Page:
She raised voters’ hackles when she supported Bloomberg’s override of New Yorkers’ vote to enact term limits. Critics bandied around phrases such as “a stooge of Bloomberg” and “Bloomberg clone,” with some touting the slogan, “Anyone but Quinn.” Quinn pointed out that de Blasio also supported ending term limits before “flip-flopping” and opposing Bloomberg.

Although the Times did not endorse the progressive de Blasio, they did praise him as “the most forceful and eloquent of the Democrats in arguing that New York needs to reset its priorities in favor of the middle class, the struggling and the poor.” Yet while they expressed admiration for his insistence that education, pre- and after-school programs and good hospitals were “vital to securing the city’s future,” they questioned what would happen when these “legislative long shots” were “smashed on the rocks of Albany.”

Bloomberg also ripped on these campaign promises, noting that de Blasio’s tax hikes on the rich would require approval from the state Legislature and Governor Andrew Cuomo.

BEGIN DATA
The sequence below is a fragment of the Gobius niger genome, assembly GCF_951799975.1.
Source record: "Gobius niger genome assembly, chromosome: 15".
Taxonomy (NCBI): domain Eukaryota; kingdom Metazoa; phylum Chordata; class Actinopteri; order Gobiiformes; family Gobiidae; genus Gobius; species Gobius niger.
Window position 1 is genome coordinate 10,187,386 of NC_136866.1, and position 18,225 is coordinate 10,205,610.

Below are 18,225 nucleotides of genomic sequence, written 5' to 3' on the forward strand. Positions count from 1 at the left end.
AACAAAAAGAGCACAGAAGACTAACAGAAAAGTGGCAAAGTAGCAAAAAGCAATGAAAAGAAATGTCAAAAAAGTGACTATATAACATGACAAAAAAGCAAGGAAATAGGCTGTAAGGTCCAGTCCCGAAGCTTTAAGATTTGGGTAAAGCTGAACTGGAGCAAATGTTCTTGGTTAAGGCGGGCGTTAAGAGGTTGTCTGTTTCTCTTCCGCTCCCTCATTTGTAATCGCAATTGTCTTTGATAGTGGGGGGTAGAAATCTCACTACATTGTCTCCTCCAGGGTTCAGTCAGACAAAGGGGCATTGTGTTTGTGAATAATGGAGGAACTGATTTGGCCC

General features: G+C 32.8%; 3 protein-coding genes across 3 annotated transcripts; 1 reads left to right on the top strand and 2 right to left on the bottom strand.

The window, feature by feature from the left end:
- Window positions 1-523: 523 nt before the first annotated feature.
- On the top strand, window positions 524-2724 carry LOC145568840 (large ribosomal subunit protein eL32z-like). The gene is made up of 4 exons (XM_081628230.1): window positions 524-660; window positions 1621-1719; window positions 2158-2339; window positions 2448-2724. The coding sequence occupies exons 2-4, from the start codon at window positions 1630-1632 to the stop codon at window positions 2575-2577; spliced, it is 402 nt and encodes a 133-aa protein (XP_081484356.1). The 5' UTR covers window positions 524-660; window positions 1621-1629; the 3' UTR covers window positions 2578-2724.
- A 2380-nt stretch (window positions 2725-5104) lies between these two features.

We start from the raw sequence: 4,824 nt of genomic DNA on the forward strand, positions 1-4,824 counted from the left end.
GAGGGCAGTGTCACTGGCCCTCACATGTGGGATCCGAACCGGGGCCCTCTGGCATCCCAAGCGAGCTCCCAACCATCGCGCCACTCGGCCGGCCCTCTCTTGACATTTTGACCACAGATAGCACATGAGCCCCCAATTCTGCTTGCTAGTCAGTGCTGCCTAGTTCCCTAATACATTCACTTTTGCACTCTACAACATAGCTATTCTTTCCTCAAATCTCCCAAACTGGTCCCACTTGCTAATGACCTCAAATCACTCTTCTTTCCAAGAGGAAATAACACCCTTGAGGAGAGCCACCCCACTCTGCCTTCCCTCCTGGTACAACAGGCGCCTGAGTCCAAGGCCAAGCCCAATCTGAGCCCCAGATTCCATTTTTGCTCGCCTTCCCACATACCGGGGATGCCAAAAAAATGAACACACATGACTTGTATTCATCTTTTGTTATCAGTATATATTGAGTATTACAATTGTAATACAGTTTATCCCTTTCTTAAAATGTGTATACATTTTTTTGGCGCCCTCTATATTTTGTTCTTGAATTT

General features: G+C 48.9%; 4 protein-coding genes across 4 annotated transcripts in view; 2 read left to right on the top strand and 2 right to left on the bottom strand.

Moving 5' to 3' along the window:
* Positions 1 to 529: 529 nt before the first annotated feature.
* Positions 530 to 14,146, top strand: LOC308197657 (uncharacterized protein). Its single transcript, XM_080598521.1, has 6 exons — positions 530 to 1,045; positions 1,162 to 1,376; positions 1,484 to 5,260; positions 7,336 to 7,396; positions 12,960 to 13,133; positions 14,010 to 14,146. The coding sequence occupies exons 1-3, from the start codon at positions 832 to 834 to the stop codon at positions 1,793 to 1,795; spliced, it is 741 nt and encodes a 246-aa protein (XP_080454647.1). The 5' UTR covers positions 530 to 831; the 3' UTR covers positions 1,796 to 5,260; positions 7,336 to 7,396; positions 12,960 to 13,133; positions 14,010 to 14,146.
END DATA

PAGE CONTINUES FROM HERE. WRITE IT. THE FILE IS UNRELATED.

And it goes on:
“You know that Albany, under no circumstances, nor the governor, under any circumstances, is going to allow that! So come up with some real ideas, Bill!” the mayor said in a September 7 New York Post article.

But de Blasio, who in July was in a distant fourth place, experienced a come-from-behind surge by tapping into voters’ concerns over the rift between the rich and poor, stop-and-frisk, and education.

“For the Democrats, we believe Christine Quinn is the only candidate who has shown the basic common sense any mayor needs,” wrote the New York Post. “On the Republican side, Joe Lhota’s record of achievement and solid ideas on tough issues offer the best chance for an accountable and effective government.”